Dec. 21 2011 10:42 AM

Our top three picks of San Diego events this week

You only have to know how to push play on a boombox to be able to participate in Unsilent Night
Photo courtesy of Unsilent Night San Diego

Community composition

Twenty years ago, composer Phil Kline wrote “Unsilent Night,” four different tracks of electronica music to be played simultaneously on cassettes by people walking down the street armed with boomboxes. It was Kline’s modern take on caroling and his way of easing the pressure that comes with Christmas.

About 50 people participated in the first Unsilent Night event in New York. These days, thousands of folks in dozens of cities around the world can be seen carrying boomboxes over their heads as the atmospheric sounds of Kline’s composition fill the air.

“It’s tempting to say I’m not surprised anymore,” Kline said about the success of his piece. “But this year, I was especially surprised…. There was a mini-explosion or something.”

The resurgence in the piece’s popularity is partially due to the brand-new Unsilent Night iPhone app. When Kline originally wrote the piece, cassettes were on their way out. It was an easy transition to CDs, but Kline says the move had an effect on the sound.

“It lost a little of its wobbly charm,” he said. The iPhone app, though, randomly downloads one of the tracks and changes the speed slightly, which Kline says sounds more like a cassette.

“The app’s going to bring a lot of life back in Unsilent Night,” Kline said. “At one point, I thought either the piece is going to end or I’m just going to say ‘Enough.’ But the way things have picked up, I thought, Why stop it?” Kline said San Diego was the second city outside New York to pick up on the Unsilent Night tradition. This year marks the 10th anniversary of Unsilent Night San Diego, and it’s happening at 7:45 p.m. Friday, Dec. 23, at the Gaslamp Quarter Trolley Station, 105 Sixth Ave., Downtown. Bring a CD, tape or MP3 player.

Exiled on Dec. 24

Every Christmas Eve, a group of longtime San Diego musicians gets together to tear through three hours’ worth of songs by The Rolling Stones. The show’s called Exile on Kettner Blvd., an homage to the Stones’ 1972 classic double album, Exile on Main St., and it’s become a holiday tradition, now in its 19th year. Rumor has it that Mick and Keith might make an appearance this year. OK, that’s not even close to being true, but the local rockers who play their tunes ain’t no slouches—Mario Escovedo, Brian Cantrell, Rick Wilkins, Joe Camacho, Romy Kaye, George Veudarri, Jonny Viau and Joey Guevara, plus guests Steve Poltz, El Vez, Al Howard and Hector Penalosa and more. The music starts after 9 p.m. Saturday, Dec. 24, at The Casbah (2501 Kettner Blvd. in Middletown). Free.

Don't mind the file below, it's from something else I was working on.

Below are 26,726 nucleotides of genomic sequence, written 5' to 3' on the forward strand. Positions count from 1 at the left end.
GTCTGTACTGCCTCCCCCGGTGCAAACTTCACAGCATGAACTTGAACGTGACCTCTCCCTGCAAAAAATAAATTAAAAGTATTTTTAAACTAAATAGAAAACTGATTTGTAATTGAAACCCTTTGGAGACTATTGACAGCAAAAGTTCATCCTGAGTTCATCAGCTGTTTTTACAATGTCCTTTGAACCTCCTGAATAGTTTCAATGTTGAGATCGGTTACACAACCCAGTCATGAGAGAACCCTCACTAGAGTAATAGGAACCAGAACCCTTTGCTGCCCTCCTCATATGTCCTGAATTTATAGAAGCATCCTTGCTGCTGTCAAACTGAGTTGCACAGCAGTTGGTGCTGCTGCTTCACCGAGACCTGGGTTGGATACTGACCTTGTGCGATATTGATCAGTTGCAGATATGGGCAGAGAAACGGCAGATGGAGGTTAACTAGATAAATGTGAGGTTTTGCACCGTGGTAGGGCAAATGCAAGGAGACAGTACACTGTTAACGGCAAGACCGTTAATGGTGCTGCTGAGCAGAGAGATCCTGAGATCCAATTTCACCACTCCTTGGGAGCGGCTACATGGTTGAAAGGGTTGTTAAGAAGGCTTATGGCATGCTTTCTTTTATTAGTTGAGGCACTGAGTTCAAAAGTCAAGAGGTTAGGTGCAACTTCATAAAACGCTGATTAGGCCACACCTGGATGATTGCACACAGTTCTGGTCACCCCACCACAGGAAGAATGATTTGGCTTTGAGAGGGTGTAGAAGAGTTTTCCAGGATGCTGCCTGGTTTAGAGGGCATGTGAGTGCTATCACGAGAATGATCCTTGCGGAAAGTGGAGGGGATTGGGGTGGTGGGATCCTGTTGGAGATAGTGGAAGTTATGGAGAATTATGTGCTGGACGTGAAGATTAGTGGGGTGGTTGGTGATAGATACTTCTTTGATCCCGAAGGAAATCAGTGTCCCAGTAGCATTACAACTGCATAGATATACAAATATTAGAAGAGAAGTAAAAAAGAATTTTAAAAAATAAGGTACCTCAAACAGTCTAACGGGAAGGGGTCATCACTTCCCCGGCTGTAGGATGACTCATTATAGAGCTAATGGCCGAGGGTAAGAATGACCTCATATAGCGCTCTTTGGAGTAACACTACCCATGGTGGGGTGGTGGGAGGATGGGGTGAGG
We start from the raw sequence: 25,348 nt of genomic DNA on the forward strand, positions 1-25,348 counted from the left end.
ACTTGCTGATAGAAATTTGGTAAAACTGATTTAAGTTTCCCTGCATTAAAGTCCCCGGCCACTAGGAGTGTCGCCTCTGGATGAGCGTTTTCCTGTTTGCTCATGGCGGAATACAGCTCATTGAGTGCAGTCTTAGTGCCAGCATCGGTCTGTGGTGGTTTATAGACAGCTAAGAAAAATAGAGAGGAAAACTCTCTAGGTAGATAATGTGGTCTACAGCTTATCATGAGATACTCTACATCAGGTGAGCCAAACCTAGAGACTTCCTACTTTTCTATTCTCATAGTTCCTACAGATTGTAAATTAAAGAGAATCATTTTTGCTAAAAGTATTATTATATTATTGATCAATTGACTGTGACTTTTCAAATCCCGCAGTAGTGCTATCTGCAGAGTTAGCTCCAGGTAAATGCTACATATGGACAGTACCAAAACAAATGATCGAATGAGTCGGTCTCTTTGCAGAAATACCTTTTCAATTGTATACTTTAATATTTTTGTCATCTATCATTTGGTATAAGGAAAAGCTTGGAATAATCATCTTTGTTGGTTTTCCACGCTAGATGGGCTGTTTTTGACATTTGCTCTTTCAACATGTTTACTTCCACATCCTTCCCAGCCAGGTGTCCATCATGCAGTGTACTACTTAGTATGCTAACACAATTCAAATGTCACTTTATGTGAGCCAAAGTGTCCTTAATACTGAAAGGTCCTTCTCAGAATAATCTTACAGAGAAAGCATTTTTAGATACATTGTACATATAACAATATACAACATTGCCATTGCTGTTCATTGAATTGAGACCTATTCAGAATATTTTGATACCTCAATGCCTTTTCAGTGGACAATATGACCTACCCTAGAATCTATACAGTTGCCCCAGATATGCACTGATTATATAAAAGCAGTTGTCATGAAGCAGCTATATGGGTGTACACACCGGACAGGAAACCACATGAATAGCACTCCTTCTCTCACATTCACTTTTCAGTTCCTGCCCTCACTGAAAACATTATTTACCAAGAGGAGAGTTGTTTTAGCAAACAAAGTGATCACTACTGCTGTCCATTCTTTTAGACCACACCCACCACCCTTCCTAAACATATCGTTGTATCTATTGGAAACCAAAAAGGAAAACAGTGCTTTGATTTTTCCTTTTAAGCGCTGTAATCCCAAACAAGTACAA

Try, try again 

In September, CityBeat inte Andrea Aliseda co-organized a very cool fundraiser for orphanages in Tijuana—and then San Diego Gas & Electric had to screw up and knock out the power across the region. On Thursday, Dec. 22, Project: Donate will give it a second go, and Aliseda’s crossing her fingers that the lights stay on. The all-ages show will feature five musical acts, including the Dexter Riley Xperiment, Amber Lion Blues and River Bottom Rockers, plus sets from DJ Guywhomakesbeatz. Proceeds will buy hygiene products and underwear for Alcanse Vision, which houses 43 children, and Eunami, which provides care to 12 kids under the age of 13 who are  diagnosed with AIDS. The event costs $7 and starts at 7 p.m. at Queen Bee’s Art & Cultural Center (3925 Ohio St. in North Park).